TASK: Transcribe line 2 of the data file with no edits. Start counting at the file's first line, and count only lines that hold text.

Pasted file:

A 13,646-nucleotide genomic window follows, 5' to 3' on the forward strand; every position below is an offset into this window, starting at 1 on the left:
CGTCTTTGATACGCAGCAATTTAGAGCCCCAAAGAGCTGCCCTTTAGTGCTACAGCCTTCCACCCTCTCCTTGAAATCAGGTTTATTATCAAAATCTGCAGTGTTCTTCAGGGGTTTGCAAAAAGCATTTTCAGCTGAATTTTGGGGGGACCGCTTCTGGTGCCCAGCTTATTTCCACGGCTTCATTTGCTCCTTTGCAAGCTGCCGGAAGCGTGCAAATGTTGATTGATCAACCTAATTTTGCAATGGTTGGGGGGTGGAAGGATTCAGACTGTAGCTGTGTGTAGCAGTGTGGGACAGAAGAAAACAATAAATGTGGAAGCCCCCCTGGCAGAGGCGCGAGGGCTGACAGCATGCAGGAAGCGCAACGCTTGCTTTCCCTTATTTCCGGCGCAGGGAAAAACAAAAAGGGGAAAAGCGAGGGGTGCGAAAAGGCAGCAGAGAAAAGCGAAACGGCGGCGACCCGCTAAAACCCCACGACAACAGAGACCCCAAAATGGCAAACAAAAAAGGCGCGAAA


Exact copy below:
CGTCTTTGATACGCAGCAATTTAGAGCCCCAAAGAGCTGCCCTTTAGTGCTACAGCCTTCCACCCTCTCCTTGAAATCAGGTTTATTATCAAAATCTGCAGTGTTCTTCAGGGGTTTGCAAAAAGCATTTTCAGCTGAATTTTGGGGGGACCGCTTCTGGTGCCCAGCTTATTTCCACGGCTTCATTTGCTCCTTTGCAAGCTGCCGGAAGCGTGCAAATGTTGATTGATCAACCTAATTTTGCAATGGTTGGGGGGTGGAAGGATTCAGACTGTAGCTGTGTGTAGCAGTGTGGGACAGAAGAAAACAATAAATGTGGAAGCCCCCCTGGCAGAGGCGCGAGGGCTGACAGCATGCAGGAAGCGCAACGCTTGCTTTCCCTTATTTCCGGCGCAGGGAAAAACAAAAAGGGGAAAAGCGAGGGGTGCGAAAAGGCAGCAGAGAAAAGCGAAACGGCGGCGACCCGCTAAAACCCCACGACAACAGAGACCCCAAAATGGCAAACAAAAAAGGCGCGAAA